Volume 17, Number 46 | April 8 — 14, 2005

India House, home to Bayards restaurant, and the India House club.

India House restoration to get preservation award

India House, the swanky brownstone located at Hanover Square, recently underwent a complete overhaul of its exterior and now looks so good that it is nominated for a Landmarks Conservancy award.

The 1854 landmark, which once housed the New York Cotton Exchange and today functions as a private club and restaurant, will be recognized at the 14th annual Lucy G. Moses Preservation Awards ceremony on April 12. The awards are given by the New York Landmarks Conservancy in honor of the city’s most outstanding examples of historic preservation.

“The restoration of India House was the largest brownstone restoration project in recent years – probably since the restoration of Cooper-Union eight years ago,” said Michael Woloz, a Landmarks Conservancy spokesperson.

The three-story building was restored privately by the India House Club and the Poulakakos family, which owns and operates several restaurants in the area, including Bayard’s in the building. The family ran Harry’s at Hanover Square there until it closed two years ago and also own Ulysses and Financier Patisserie, which are also in the Stone Street Historic District.

The project was nominated for the award by Downtown Alliance. “We were impressed with the work they did and took it upon ourselves to submit India House for the nomination,” said Tom Nardacci, the Alliance’s spokesperson. The Alliance has also been involved with restoration work in the historic district.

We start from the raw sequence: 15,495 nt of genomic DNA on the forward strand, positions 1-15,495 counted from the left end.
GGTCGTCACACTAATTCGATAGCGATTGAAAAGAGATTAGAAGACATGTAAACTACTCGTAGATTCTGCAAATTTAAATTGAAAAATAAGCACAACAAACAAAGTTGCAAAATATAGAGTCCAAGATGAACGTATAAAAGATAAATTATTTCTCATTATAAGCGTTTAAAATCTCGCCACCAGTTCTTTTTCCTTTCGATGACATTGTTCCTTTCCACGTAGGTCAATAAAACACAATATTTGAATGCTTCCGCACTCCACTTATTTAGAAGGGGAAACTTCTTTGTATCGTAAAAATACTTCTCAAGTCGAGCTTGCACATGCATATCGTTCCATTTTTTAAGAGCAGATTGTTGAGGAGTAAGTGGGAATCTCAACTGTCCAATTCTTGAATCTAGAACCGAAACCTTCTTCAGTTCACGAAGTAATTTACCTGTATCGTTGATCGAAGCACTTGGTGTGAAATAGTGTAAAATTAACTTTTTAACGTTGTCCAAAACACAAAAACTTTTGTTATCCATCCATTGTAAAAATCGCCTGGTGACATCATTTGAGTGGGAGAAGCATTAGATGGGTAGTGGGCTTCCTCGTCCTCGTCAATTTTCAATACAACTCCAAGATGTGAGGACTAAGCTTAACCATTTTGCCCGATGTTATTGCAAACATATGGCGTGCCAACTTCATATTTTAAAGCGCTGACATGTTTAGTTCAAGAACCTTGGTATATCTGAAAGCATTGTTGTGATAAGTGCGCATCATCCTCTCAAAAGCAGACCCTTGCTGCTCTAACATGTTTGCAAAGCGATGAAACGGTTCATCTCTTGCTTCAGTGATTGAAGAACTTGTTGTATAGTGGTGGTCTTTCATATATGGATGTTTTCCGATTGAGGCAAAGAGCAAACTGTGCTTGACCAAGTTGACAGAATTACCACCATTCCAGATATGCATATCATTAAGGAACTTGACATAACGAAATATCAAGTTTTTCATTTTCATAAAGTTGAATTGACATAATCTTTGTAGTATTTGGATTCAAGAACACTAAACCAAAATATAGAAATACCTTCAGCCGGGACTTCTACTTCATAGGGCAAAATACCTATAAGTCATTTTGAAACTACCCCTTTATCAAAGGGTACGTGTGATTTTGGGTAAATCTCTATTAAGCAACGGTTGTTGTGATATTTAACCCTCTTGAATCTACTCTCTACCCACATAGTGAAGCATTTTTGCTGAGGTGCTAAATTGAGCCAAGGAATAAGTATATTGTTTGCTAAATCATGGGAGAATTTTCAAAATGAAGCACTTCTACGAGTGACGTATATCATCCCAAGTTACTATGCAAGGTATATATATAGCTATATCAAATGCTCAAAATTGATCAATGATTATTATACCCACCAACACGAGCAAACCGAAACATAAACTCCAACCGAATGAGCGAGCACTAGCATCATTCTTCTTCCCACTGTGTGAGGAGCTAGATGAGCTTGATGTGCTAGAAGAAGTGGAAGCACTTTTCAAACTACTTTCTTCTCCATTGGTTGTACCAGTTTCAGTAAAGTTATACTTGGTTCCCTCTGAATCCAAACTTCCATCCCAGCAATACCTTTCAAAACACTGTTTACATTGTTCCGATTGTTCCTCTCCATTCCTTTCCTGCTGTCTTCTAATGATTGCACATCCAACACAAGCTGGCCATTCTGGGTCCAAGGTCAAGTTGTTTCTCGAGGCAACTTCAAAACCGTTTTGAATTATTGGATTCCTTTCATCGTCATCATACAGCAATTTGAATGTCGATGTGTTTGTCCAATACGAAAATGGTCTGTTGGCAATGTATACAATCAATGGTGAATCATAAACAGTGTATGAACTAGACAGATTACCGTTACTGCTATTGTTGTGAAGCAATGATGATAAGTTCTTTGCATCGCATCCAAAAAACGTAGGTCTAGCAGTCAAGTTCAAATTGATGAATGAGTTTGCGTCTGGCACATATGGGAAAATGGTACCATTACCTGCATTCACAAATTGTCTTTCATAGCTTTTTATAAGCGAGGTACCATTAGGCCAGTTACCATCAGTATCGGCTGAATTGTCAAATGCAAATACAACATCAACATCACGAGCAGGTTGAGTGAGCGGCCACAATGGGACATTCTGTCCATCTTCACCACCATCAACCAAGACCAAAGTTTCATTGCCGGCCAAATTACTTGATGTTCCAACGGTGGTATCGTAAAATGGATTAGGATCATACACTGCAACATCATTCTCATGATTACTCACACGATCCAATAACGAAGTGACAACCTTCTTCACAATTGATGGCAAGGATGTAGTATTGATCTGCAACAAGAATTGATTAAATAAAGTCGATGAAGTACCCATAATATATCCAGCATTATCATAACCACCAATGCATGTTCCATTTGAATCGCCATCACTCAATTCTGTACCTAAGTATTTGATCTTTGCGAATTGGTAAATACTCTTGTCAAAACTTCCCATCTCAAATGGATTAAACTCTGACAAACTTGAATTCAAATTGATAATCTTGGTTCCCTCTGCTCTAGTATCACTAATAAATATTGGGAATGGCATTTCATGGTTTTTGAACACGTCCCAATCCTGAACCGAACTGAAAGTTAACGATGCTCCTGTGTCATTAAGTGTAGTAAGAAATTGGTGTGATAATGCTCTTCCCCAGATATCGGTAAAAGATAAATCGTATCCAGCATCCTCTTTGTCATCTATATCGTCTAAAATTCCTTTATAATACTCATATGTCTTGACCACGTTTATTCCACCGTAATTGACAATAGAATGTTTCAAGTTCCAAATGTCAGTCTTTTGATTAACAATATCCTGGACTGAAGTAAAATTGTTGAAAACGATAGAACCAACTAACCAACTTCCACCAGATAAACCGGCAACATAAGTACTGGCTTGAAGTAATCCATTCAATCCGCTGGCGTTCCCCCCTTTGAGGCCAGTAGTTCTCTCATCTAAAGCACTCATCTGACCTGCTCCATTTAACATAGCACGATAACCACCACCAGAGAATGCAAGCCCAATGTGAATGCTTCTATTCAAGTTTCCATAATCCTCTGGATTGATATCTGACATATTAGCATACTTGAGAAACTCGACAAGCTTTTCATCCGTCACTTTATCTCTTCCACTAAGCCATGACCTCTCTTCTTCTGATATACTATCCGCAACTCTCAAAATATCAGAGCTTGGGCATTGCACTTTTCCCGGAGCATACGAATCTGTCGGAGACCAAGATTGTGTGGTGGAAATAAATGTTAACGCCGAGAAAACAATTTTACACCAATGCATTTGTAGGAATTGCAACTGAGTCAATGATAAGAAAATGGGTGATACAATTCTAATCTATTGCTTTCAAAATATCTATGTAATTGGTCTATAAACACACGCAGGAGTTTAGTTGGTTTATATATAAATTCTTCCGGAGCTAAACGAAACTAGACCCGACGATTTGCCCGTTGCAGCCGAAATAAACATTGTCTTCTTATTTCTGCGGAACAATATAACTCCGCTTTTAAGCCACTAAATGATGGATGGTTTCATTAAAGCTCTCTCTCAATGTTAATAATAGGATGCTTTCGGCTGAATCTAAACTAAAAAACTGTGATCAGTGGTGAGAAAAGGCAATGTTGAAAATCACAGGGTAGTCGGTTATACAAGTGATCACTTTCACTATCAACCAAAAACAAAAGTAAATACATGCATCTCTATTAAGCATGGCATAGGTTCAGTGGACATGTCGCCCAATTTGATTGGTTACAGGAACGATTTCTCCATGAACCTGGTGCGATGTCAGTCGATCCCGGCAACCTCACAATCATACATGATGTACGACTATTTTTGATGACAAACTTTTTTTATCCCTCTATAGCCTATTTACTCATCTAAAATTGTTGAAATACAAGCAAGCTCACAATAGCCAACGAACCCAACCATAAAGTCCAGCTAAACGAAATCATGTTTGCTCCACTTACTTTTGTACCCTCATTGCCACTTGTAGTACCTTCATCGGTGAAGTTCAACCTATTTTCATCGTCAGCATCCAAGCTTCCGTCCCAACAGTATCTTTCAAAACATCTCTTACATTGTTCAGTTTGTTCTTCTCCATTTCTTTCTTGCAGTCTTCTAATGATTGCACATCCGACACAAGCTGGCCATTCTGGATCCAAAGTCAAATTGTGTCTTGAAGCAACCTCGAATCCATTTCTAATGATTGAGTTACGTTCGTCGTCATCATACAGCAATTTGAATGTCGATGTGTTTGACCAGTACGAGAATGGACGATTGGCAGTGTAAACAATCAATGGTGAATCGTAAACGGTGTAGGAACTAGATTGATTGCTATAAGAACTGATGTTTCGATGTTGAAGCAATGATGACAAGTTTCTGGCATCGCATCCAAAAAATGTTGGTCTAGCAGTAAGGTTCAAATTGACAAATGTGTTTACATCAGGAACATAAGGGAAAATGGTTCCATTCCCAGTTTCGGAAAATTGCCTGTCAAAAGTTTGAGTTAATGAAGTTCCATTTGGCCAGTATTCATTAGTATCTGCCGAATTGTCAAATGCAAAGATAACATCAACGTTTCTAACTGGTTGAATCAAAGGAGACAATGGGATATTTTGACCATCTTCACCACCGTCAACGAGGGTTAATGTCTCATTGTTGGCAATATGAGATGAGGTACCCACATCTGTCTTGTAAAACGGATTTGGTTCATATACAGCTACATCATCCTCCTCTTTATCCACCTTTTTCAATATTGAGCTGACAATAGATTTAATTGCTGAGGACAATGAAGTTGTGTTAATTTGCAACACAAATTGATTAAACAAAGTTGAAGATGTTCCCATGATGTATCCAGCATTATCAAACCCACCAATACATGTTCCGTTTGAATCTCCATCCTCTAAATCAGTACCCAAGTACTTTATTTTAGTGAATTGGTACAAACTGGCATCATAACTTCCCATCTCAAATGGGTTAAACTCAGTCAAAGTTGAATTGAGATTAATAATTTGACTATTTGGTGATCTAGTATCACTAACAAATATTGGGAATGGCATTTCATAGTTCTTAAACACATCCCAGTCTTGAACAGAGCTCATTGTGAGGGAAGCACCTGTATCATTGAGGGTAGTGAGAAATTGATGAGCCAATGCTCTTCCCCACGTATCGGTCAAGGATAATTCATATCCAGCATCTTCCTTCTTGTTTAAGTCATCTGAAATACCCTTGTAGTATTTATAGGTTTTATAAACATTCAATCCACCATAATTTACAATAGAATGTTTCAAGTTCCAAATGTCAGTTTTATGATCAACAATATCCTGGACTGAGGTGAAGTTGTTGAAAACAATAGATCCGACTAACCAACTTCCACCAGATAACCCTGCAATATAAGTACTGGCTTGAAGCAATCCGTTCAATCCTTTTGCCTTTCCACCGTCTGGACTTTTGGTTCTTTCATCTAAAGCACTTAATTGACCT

This recognition for India House comes at the heels of its 150th anniversary. Originally built for the Hanover Bank, the brownstone structure was designed by architect Richard Carman – it was his interpretation of a Renaissance palazzo, the residential palaces of Italian banking families.

In 1914, the building was converted into a luncheon club, named “India House”, for local businessmen interested in foreign trade. They chose the name India House to symbolize the Indies, which were believed to epitomize the rare and exotic. The name also pays homage to the Dutch West India Company, the first colonizers of Manhattan.

Even today, the India House Club is a gathering place for businessmen in Downtown Manhattan, the club boasts. The entrance fee for the club is $800, and members, depending on their membership class, have to pay annual dues of anywhere between $245 and $1,725.


-- Divya Watal

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